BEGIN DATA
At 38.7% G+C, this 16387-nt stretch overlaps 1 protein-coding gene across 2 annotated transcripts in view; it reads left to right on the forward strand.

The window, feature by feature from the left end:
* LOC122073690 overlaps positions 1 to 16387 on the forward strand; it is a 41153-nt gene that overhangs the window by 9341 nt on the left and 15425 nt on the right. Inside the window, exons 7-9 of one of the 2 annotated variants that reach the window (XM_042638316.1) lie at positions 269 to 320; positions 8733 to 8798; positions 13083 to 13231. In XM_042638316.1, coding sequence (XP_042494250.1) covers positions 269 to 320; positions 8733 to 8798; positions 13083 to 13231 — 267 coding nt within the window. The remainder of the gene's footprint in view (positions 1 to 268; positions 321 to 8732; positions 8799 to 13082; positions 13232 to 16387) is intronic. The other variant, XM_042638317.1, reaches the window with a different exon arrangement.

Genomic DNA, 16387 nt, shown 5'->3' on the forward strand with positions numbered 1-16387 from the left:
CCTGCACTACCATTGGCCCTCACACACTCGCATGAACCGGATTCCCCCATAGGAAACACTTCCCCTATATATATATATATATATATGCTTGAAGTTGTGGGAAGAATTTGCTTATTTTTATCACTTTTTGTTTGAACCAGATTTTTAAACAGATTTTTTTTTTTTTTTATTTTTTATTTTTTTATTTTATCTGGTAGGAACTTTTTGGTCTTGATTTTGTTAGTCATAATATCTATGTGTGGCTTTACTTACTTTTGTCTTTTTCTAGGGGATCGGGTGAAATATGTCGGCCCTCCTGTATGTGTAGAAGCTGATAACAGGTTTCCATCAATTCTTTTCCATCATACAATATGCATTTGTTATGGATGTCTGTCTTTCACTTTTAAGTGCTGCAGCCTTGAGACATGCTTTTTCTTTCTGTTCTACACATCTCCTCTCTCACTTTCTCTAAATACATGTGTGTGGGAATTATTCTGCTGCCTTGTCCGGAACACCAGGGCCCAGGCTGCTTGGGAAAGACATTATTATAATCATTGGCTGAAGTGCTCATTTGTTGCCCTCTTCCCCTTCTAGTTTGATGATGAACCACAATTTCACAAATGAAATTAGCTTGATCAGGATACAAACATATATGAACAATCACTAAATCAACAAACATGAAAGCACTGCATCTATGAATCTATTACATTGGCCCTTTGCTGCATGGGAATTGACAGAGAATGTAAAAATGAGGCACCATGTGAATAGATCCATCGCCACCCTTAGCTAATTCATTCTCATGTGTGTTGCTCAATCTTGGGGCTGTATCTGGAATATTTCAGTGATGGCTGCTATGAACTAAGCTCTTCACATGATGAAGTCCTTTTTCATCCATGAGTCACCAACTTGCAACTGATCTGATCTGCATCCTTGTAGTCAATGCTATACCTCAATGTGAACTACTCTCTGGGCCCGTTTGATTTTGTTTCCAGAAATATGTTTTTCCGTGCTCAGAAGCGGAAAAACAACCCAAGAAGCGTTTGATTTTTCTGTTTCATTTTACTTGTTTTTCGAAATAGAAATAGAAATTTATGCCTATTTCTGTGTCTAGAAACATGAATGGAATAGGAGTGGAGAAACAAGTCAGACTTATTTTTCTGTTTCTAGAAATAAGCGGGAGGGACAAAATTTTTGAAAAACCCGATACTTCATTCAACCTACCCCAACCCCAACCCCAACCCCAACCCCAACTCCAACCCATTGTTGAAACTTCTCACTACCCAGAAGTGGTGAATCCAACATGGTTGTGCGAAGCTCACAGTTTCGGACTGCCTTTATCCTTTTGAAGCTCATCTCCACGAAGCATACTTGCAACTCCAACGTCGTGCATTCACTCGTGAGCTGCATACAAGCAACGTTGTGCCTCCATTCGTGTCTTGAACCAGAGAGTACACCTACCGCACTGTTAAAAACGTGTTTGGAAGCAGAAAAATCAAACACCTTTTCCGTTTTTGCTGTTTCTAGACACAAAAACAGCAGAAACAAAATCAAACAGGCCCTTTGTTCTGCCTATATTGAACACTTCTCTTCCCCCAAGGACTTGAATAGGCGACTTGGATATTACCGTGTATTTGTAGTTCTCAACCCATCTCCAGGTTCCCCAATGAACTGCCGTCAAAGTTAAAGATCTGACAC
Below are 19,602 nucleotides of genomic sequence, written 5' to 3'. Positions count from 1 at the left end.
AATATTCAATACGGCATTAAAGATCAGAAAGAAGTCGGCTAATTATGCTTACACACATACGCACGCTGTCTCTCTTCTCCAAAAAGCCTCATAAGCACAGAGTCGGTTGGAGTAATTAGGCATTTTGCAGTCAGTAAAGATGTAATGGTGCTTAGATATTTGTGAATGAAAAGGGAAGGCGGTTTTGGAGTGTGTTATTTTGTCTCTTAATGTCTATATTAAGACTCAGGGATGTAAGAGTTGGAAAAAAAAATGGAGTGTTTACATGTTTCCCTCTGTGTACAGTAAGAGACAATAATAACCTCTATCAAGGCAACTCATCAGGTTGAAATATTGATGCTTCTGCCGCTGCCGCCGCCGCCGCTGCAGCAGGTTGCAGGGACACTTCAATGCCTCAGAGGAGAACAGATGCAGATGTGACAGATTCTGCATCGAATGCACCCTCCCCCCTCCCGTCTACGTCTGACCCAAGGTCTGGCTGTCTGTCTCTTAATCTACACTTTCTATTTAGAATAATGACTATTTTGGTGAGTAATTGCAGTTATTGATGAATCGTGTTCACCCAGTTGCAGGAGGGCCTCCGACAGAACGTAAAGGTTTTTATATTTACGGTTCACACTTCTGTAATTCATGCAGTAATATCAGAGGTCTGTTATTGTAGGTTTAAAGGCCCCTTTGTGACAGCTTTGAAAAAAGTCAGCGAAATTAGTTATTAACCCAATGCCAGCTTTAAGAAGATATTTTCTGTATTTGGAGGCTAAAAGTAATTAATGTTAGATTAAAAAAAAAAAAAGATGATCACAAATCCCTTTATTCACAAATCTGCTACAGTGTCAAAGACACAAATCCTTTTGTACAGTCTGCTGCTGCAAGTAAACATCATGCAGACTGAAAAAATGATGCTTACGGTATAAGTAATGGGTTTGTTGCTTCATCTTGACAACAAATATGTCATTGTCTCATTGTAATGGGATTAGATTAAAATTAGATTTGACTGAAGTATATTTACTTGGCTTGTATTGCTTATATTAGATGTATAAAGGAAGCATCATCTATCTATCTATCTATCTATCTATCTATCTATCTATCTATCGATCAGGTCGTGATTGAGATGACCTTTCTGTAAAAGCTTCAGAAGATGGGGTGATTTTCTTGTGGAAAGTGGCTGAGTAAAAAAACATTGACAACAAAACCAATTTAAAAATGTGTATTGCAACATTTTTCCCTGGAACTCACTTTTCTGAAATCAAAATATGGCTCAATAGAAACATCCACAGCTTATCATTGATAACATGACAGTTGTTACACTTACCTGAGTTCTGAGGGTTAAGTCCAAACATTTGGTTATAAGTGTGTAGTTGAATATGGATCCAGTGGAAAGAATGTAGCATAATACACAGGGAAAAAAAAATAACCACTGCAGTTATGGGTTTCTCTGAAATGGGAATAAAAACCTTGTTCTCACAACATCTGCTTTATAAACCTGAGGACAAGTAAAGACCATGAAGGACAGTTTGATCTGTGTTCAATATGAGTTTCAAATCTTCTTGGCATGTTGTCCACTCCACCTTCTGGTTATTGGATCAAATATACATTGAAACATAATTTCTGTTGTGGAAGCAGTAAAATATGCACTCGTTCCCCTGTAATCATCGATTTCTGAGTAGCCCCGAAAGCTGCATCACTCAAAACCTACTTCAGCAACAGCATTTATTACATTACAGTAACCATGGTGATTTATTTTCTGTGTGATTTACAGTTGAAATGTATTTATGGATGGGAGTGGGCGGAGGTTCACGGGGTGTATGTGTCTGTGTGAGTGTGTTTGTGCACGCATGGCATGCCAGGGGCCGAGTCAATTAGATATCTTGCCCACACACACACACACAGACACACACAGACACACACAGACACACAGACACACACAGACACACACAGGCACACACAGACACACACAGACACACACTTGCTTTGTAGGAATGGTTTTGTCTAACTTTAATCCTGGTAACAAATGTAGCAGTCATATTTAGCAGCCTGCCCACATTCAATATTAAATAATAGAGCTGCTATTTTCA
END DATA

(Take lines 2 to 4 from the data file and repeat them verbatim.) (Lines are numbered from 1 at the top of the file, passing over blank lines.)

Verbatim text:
The window, feature by feature from the left end:
* LOC122073690 overlaps positions 1 to 16387 on the forward strand; it is a 41153-nt gene that overhangs the window by 9341 nt on the left and 15425 nt on the right. Inside the window, exons 7-9 of one of the 2 annotated variants that reach the window (XM_042638316.1) lie at positions 269 to 320; positions 8733 to 8798; positions 13083 to 13231. In XM_042638316.1, coding sequence (XP_042494250.1) covers positions 269 to 320; positions 8733 to 8798; positions 13083 to 13231 — 267 coding nt within the window. The remainder of the gene's footprint in view (positions 1 to 268; positions 321 to 8732; positions 8799 to 13082; positions 13232 to 16387) is intronic. The other variant, XM_042638317.1, reaches the window with a different exon arrangement.

Genomic DNA, 16387 nt, shown 5'->3' on the forward strand with positions numbered 1-16387 from the left: